While growth in U.S. lumber demand appears likely, sometimes I wonder whether U.S. housing starts in the years ahead will follow such a predictable trend higher. Volatility and uncertainty is the ‘new normal’ it seems. With so many conflicting forces at play throughout the world, market sentiment is more erratic than ever. And all this at a time when industry is monitoring serious concerns about sustained fibre supply. When I questioned the pattern of projected housing starts during my chat with Mark yesterday, he pointed to a familiar string of positive housing market indicators – but also drew my attention to a bullish Reuters article suggesting accelerated jobs growth in manufacturing, spurred on by a surge in U.S. exports.
With evidence of an abundance of factors influencing supply and demand predicted to intersect at some point in the future, it’s interesting to contemplate the ‘when’ and ‘how’ – and magnitude – of what may unfold in our industry. For now, there’s little debate the underlying strength in lumber prices appears set to continue.
While years of salvage-logging here in B.C. now find us somewhere past the peak of accessible beetle-killed wood, to the south, the effects of last year’s terrible drought and wildfires in East Texas have ignited yet another race to harvest before it’s too late. “East Texas, a 41-county region stretching from Red River County to the Gulf Coast, with 12.1 million acres of forestland, contributes more than two-thirds of the statewide industry’s production.”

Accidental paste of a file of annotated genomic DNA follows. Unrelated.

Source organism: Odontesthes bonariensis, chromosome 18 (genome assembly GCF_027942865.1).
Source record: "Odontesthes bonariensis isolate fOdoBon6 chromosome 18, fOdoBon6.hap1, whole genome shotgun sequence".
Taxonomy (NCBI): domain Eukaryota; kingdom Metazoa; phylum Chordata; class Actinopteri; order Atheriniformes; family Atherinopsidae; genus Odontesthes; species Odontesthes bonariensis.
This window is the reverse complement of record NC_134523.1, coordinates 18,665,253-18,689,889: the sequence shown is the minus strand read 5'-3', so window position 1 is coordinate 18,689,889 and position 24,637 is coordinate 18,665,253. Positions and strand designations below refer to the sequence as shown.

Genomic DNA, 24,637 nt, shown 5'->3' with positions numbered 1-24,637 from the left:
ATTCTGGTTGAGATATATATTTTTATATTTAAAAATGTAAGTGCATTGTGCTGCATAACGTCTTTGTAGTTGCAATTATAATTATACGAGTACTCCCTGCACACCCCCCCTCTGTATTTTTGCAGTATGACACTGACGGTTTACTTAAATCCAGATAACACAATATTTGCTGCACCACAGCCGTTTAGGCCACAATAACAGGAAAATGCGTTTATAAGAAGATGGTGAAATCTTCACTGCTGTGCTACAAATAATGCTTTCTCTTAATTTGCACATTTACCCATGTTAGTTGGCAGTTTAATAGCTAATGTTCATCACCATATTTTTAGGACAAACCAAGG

Timber losses from wildfires alone in East Texas would have produced “enough lumber to build a 6-foot-tall privacy fence around the world 1.5 times.” Drought losses, an “unfinished tally” are estimated at 500 million trees. Meanwhile, burned or drought-stricken trees are flooding the market, driving prices lower. “They’re trying to get something for their trees, and it’s flooded the mills,” District Forester Hays said. “It’s supply and demand, and right now with the building start numbers like they are, it’s hurting everybody.”
“It is understood the company is willing to commit to rebuilding the Babine sawmill at a cost of approximately $100-million, but will only proceed if it believes it has a sufficient supply of wood fibre to feed the facility, which employed about 250 people before the explosion and fire. That supply of timber could come from an increase in the amount of forest land Hampton is allowed to log or from other existing forest licence holders in the area willing to provide fibre to the mill. As well, the provincial government could increase the region’s allowable annual cut and create new forestry licences that would drive a further expansion of logging near Burns Lake. For example, the government could loosen restrictions on the cutting of old-growth forest areas and reduce certain limitations on logging in other areas.”
Letter to Hampton Affiliates outlining government’s commitments here